Time for me to clarify a little bit on my last post about tabs. Shawn Medero asks, “I suppose this idea as a plug-in is fine, if that is your thing… but not at the OS level, how does that please both sides?”.
Watching the frequent Tab Wars on the BBEdit mailing list, one of the often repeated reasons for no tabs was that it was not an application’s right to break the operations system’s overriding metaphors. On Mac OS the metaphor in question is that of “One window = one document”. The concern, and quite justly, is to keep all applications acting the same under the same circumstances, which is one of the Mac’s greatest strengths. If good way of handling tabs is provided at an OS level, then all apps behave the same - and power users can enable tabs.
Having tabs does not necessarily imply an MDI, or some such evil… Hehe, and by “Tabs”, I don’t even really mean tabs, just a one click way of swiching between documents that is in some way attached to the document’s window.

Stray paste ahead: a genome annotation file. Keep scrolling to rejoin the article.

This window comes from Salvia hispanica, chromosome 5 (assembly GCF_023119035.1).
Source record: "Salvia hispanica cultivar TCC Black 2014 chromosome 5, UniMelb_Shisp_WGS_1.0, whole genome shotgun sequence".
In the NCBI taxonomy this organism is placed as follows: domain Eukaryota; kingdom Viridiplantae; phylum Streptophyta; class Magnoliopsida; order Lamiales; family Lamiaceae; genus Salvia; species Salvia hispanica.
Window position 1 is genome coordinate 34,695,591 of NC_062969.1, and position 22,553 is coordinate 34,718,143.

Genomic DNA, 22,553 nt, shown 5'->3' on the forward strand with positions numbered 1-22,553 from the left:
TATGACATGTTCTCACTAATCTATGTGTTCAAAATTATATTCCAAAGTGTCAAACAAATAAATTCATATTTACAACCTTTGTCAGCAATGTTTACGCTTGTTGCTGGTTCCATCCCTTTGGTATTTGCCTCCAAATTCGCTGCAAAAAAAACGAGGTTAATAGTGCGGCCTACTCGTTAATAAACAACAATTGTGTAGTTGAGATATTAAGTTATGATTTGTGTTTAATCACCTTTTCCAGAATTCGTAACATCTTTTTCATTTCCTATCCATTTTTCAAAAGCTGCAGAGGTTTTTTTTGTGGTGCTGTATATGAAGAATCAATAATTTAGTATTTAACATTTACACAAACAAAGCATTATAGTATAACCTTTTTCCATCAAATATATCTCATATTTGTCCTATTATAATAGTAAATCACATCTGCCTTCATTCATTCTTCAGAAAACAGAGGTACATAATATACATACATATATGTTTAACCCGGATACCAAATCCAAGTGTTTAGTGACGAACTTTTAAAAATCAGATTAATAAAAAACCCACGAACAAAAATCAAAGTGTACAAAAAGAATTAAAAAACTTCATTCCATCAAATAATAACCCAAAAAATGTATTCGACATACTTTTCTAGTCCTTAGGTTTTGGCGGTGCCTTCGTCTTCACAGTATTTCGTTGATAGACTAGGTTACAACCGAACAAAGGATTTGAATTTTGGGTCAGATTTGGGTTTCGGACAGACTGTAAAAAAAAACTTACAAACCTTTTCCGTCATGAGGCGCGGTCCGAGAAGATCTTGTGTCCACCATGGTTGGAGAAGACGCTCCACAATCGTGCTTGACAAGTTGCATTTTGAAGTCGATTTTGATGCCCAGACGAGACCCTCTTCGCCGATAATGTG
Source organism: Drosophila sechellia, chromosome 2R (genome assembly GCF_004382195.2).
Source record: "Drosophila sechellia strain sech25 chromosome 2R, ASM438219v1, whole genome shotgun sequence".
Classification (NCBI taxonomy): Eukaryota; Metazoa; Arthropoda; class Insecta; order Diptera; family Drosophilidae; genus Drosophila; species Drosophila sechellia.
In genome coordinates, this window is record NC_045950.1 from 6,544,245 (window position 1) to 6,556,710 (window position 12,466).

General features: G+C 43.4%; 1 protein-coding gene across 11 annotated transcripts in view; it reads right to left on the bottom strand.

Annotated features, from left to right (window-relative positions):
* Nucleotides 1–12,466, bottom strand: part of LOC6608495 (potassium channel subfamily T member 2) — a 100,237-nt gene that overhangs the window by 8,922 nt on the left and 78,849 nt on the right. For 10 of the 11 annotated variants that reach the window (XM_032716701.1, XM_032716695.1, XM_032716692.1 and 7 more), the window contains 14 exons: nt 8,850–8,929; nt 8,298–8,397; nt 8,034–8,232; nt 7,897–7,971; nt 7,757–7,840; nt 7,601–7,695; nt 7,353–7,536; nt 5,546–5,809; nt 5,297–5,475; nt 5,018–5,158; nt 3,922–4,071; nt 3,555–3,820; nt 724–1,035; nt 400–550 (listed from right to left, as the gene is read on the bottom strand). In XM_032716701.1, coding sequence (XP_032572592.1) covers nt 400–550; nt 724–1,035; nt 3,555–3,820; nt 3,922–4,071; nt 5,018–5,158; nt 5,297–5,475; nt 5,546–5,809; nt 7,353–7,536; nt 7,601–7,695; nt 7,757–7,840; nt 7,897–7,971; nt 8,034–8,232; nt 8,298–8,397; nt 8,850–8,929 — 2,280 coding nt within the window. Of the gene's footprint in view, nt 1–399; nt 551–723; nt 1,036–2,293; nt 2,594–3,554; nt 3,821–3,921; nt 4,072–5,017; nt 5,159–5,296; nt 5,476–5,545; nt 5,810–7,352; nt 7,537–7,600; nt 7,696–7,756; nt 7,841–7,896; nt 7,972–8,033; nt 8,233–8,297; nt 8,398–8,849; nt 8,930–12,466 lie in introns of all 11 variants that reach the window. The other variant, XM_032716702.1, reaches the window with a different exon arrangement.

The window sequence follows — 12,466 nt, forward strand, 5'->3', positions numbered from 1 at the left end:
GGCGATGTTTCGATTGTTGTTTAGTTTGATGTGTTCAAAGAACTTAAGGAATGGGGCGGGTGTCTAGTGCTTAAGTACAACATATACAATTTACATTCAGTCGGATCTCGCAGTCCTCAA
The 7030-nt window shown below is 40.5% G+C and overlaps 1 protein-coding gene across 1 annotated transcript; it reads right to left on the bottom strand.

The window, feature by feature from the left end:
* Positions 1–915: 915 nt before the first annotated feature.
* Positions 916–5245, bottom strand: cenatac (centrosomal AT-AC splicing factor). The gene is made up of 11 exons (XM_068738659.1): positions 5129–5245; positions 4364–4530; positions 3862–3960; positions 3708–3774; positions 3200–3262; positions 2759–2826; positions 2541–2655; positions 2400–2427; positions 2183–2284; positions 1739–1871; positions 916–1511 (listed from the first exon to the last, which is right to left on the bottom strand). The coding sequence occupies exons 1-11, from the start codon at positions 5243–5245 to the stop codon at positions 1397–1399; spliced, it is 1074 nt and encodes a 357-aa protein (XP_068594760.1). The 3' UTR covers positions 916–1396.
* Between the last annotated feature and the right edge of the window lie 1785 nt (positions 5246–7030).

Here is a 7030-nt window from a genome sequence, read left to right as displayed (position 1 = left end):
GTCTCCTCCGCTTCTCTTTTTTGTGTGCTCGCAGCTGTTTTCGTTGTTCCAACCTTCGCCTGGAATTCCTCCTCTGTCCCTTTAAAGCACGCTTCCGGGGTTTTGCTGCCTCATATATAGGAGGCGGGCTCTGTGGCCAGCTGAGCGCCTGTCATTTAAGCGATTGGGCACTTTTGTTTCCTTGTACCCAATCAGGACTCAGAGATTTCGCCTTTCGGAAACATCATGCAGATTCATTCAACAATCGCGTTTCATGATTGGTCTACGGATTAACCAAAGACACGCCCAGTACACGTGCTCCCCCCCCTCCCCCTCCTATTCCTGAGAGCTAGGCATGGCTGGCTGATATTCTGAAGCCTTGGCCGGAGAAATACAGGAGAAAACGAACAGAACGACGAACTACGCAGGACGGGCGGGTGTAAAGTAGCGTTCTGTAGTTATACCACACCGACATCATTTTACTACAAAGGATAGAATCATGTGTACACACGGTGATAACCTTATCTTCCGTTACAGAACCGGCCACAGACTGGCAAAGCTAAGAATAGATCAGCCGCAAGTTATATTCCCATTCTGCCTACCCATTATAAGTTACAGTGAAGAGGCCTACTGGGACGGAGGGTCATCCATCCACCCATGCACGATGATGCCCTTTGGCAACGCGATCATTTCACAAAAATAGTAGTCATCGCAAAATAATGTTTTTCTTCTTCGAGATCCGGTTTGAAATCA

Of course, I may be the only ultra-tab fanatic in the world. While doing my website work I often have about five php files open in BBEdit, and I constantly am switching between them, as I add a feature to the back-end php files, then the page file, then the page’s template. My web browser often has a test page open, one or two pages in the web site I am building, one or two phpMyAdmin pages open, and often several different documentation pages for PHP, MySQL, and third party libraries I’m using. I often have a conversion going with a customer, over AIM, and perhaps a few conversations with a few friends (I’m a freelancer, so I’m not cheating “the boss”). I often have three to four terminal windows open, SSHed to the various web hosts I work on. On average during a productive morning’s work, I switch documents about once every twenty seconds or so. To cut off one second from each document switch ends up being worth $12 of my time - every morning.